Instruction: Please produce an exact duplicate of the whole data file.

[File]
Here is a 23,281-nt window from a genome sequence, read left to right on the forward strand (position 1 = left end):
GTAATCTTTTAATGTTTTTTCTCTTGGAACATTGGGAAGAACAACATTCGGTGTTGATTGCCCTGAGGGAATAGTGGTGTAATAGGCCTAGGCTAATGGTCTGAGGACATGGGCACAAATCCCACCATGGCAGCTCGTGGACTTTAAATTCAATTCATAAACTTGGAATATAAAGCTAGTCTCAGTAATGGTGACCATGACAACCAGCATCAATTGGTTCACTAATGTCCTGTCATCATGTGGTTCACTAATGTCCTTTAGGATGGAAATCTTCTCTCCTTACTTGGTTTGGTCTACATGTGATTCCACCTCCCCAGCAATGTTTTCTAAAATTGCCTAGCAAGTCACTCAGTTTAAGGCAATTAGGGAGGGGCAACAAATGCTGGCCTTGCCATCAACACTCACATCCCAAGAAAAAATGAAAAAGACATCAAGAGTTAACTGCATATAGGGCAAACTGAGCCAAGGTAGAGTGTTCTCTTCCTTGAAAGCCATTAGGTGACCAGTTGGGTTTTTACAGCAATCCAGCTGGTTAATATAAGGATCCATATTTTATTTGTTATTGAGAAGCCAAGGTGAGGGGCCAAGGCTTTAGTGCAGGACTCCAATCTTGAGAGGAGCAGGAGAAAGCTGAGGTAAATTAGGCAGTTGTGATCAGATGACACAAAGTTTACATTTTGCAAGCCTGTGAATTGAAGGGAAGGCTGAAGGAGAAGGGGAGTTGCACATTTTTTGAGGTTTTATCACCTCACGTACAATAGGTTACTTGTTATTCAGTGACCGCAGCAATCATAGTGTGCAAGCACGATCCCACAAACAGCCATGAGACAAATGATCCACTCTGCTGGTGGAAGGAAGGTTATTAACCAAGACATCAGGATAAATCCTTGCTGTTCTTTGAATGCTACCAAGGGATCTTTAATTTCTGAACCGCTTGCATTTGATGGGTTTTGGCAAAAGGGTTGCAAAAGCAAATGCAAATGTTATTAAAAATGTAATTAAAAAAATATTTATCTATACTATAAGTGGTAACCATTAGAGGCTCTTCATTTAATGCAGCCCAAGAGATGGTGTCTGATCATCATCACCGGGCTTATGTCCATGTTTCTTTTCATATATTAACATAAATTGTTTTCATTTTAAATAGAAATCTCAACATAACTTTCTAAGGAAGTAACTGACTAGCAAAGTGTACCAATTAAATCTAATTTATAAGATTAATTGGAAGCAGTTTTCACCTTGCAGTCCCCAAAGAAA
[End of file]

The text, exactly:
Here is a 23,281-nt window from a genome sequence, read left to right on the forward strand (position 1 = left end):
GTAATCTTTTAATGTTTTTTCTCTTGGAACATTGGGAAGAACAACATTCGGTGTTGATTGCCCTGAGGGAATAGTGGTGTAATAGGCCTAGGCTAATGGTCTGAGGACATGGGCACAAATCCCACCATGGCAGCTCGTGGACTTTAAATTCAATTCATAAACTTGGAATATAAAGCTAGTCTCAGTAATGGTGACCATGACAACCAGCATCAATTGGTTCACTAATGTCCTGTCATCATGTGGTTCACTAATGTCCTTTAGGATGGAAATCTTCTCTCCTTACTTGGTTTGGTCTACATGTGATTCCACCTCCCCAGCAATGTTTTCTAAAATTGCCTAGCAAGTCACTCAGTTTAAGGCAATTAGGGAGGGGCAACAAATGCTGGCCTTGCCATCAACACTCACATCCCAAGAAAAAATGAAAAAGACATCAAGAGTTAACTGCATATAGGGCAAACTGAGCCAAGGTAGAGTGTTCTCTTCCTTGAAAGCCATTAGGTGACCAGTTGGGTTTTTACAGCAATCCAGCTGGTTAATATAAGGATCCATATTTTATTTGTTATTGAGAAGCCAAGGTGAGGGGCCAAGGCTTTAGTGCAGGACTCCAATCTTGAGAGGAGCAGGAGAAAGCTGAGGTAAATTAGGCAGTTGTGATCAGATGACACAAAGTTTACATTTTGCAAGCCTGTGAATTGAAGGGAAGGCTGAAGGAGAAGGGGAGTTGCACATTTTTTGAGGTTTTATCACCTCACGTACAATAGGTTACTTGTTATTCAGTGACCGCAGCAATCATAGTGTGCAAGCACGATCCCACAAACAGCCATGAGACAAATGATCCACTCTGCTGGTGGAAGGAAGGTTATTAACCAAGACATCAGGATAAATCCTTGCTGTTCTTTGAATGCTACCAAGGGATCTTTAATTTCTGAACCGCTTGCATTTGATGGGTTTTGGCAAAAGGGTTGCAAAAGCAAATGCAAATGTTATTAAAAATGTAATTAAAAAAATATTTATCTATACTATAAGTGGTAACCATTAGAGGCTCTTCATTTAATGCAGCCCAAGAGATGGTGTCTGATCATCATCACCGGGCTTATGTCCATGTTTCTTTTCATATATTAACATAAATTGTTTTCATTTTAAATAGAAATCTCAACATAACTTTCTAAGGAAGTAACTGACTAGCAAAGTGTACCAATTAAATCTAATTTATAAGATTAATTGGAAGCAGTTTTCACCTTGCAGTCCCCAAAGAAA